WASHINGTON – Donald Trump may not be up for re-election this fall, but a new survey shows anger at the president and a feeling of being disrespected by him is expected to drive black voters to the polls in dozens of competitive U.S. House races in November.
"That will be a heavy determinant of turnout for African-American voters," said Henry Fernandez, co-founder of the African American Research Collaborative, which along with Latino Decisions conducted the new poll. “Even though Trump is not on the ballot, electing people who will try to stop policies that African-American voters see as taking us backwards would be an important reason to vote."
The survey, released late Tuesday, was conducted for the national NAACP, one of the nation's largest civil rights organizations. USA TODAY was given a copy of the survey in advance.
NAACP President Derrick Johnson said the group aims to increase black voter participation in the midterms and will use the findings to help craft its message and boost its get-out-the-vote campaign, particularly in competitive districts.
“This poll reveals the high level of anxiety … and the enthusiasm to do something about it," Johnson said. “The level of concern within the African-American community as a result of the current political landscape is something that is notable, and the poll simply validates that fact."
The survey conducted from July 5 to July 14 polled 2,045 people in 61 competitive House districts across the country. The margin of error is plus or minus 2.1 percentage points for the overall survey. The sample included a minimum of 400 African-Americans, Latinos, Asian Pacific Islanders and Native Americans with a margin of error of plus or minus 4.8 percentage points. Native Americans were drawn from a national sample.
The competitive races are in districts that are mostly suburban and/or rural and lean conservative.
Fernandez said most African-American respondents see Trump’s polices as a “threat," and congressional candidates supporting himmight bear the brunt of that anger.
“Being able to have the Congress be a check on those efforts would be a reason to vote, but also to send a strong message about what they think is important," he said. “They want to make clear that their community needs to be respected and there’s a reason for their anger.”
The survey found emotions running high among voters across the board in those districts.
Of the black respondents, 81 percent were angry at Trump for something he said or had done, while 61 percent of whites felt the same.
The survey also found 82 percent of black voters felt disrespected by something Trump said or did, while 50 percent of white voters felt that way.
“That’s a strikingly remarkably high number that we think will have implications for turnout, no question," Fernandez said. “I believe that’s exactly what we saw in Alabama, and that’s what we saw in Virginia.”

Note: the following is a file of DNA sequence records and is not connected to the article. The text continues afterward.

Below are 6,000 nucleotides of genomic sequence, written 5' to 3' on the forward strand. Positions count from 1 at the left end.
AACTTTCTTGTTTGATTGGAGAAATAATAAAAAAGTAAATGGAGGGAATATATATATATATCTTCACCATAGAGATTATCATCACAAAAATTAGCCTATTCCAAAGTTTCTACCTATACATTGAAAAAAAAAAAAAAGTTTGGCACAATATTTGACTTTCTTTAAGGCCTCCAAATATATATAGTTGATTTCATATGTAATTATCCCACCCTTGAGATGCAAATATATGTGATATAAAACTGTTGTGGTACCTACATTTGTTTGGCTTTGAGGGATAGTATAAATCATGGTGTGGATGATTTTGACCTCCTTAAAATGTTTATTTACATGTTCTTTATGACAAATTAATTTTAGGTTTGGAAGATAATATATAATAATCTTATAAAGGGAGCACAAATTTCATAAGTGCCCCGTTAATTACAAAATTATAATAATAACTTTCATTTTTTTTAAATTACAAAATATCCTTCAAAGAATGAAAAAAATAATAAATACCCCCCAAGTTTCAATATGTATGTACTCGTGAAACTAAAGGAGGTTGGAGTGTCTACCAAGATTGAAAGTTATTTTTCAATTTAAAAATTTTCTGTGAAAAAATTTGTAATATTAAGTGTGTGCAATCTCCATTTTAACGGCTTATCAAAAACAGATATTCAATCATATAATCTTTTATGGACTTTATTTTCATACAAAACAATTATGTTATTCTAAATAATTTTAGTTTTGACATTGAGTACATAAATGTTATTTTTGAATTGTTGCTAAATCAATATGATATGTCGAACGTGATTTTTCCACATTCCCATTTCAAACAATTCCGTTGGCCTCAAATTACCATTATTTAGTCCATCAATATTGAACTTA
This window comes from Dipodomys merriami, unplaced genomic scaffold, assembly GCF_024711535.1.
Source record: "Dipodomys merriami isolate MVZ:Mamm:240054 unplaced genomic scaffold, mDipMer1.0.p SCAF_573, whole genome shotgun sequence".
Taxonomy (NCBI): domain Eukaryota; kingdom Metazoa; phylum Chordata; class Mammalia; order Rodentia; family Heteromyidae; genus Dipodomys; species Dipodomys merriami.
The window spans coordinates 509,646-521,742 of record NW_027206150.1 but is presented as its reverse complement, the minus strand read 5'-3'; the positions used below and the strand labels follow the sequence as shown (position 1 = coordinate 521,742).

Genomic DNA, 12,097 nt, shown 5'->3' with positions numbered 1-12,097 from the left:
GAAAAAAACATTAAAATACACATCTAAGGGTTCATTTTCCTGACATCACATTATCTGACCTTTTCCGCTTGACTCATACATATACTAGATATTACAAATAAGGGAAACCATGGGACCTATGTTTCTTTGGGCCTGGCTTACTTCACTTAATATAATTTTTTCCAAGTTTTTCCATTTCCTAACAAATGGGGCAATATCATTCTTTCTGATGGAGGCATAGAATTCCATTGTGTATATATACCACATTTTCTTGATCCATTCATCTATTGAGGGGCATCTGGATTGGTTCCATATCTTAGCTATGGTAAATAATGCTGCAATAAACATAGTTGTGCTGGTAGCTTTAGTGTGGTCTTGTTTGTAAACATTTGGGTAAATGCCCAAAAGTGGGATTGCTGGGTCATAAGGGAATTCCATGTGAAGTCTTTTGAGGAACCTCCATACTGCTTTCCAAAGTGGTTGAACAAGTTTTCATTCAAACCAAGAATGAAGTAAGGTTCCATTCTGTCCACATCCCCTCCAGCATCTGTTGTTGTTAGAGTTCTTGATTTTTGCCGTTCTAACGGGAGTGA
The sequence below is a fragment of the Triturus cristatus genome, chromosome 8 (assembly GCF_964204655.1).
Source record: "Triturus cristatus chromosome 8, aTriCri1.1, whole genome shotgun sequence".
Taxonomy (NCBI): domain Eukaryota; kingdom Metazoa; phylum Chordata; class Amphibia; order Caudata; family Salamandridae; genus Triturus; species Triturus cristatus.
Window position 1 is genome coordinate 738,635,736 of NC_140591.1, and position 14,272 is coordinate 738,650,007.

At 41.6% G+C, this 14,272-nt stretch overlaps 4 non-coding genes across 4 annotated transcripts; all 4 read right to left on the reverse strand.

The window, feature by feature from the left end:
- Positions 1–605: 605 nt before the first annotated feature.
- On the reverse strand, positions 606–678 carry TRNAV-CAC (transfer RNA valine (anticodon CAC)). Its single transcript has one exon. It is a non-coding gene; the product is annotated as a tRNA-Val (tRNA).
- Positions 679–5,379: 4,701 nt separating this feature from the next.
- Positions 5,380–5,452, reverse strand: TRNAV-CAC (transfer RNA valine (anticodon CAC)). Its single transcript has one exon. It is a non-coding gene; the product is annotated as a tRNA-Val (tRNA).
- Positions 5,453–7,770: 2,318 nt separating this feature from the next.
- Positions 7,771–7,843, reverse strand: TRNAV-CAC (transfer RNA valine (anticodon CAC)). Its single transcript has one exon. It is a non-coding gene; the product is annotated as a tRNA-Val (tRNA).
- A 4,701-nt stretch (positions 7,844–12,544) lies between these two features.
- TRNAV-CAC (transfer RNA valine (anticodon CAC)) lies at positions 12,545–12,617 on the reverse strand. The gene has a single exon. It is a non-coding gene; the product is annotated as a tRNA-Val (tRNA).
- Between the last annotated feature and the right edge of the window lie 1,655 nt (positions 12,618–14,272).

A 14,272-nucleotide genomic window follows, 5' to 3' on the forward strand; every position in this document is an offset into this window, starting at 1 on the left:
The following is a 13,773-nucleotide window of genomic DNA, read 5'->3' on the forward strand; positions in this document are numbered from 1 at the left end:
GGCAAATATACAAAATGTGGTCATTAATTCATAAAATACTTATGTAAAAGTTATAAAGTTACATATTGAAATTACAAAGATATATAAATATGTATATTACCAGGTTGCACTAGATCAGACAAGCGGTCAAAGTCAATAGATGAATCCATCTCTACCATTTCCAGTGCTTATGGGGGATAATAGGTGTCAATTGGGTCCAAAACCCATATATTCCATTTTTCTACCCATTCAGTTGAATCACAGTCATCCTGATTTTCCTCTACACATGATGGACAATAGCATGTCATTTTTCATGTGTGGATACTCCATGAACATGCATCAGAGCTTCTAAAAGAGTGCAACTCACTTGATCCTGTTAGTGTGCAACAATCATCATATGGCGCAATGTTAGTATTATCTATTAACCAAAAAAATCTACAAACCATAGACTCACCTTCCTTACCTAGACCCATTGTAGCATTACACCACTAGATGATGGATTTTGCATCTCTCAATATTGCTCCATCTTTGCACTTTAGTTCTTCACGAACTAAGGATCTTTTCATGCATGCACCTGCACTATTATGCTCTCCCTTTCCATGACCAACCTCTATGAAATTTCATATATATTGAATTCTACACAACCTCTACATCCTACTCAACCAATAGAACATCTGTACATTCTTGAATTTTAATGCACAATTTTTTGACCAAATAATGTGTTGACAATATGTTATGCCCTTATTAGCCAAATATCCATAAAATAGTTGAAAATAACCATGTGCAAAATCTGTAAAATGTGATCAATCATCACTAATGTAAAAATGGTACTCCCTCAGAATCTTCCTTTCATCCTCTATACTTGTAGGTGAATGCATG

Black voters, particularly black women, are credited with helping Doug Jones last December become the first Democrat in 25 years to win a U.S. Senate seat in Alabama. He was favored by 98 percent of black women voters.
Johnson said, as expected, the poll showed African-Americans were worried about issues such as health care, but it also showed major concern about immigration and the separation of children from parents who crossed the border illegally.
"We’re also concerned with how this government is treating other communities," he said.
Some other key findings:
• Sixty-four percent of voters think it’s more important to vote this midterm than in 2014. That was true for 63 percent of whites, 62 percent of blacks, 65 percent of Asians, 70 percent of Latinos and 60 percent of Native Americans.
• African-Americans strongly believe Trump policies not only have a negative impact on people of color, but more than half believe they intentionally do.
• Seventy-seven percent of blacks think Trump’s statements and policies will set race relations back. Of white voters, 51 percent agree, whereas 75 percent of Latinos, 75 percent of Asians and 64 percent of Native Americans agree.
Ray Block, a political scientist and associate professor of African-American and Africana studies at the University of Kentucky, said the data suggest there’s a definite backlash against some of the rhetoric used by Trump and some of his surrogates.
That backlash, he said, can be used to mobilize voters.
“The sword that was used in 2016 to bring out what I’m going to call the lowest common denominator in people may see a backlash in the midterms … Most people conceive midterms as a referendum on the president’s polices,'' he said.
Block said racial animus was used to mobilize voters in 2016 and could be used again in 2018, given some of the ads that have aired.
He noted that it was used by the Trump campaign to mobilize white voters.
The 2016 messages didn’t “even dog whistle,'' said Block, a contributor to the poll. "It was like blatant racial appeals involving displays of prejudice and bias and aggression towards brown folk. And it worked. So some candidates realized that this approach could be useful and had the stomach to do it and then actually did it."
Historically, there’s a significant falloff among black voters and younger voters during midterm elections.
In July, with four months until Election Day, most voters in those competitive districts still had not been contacted by a campaign or group, the survey found.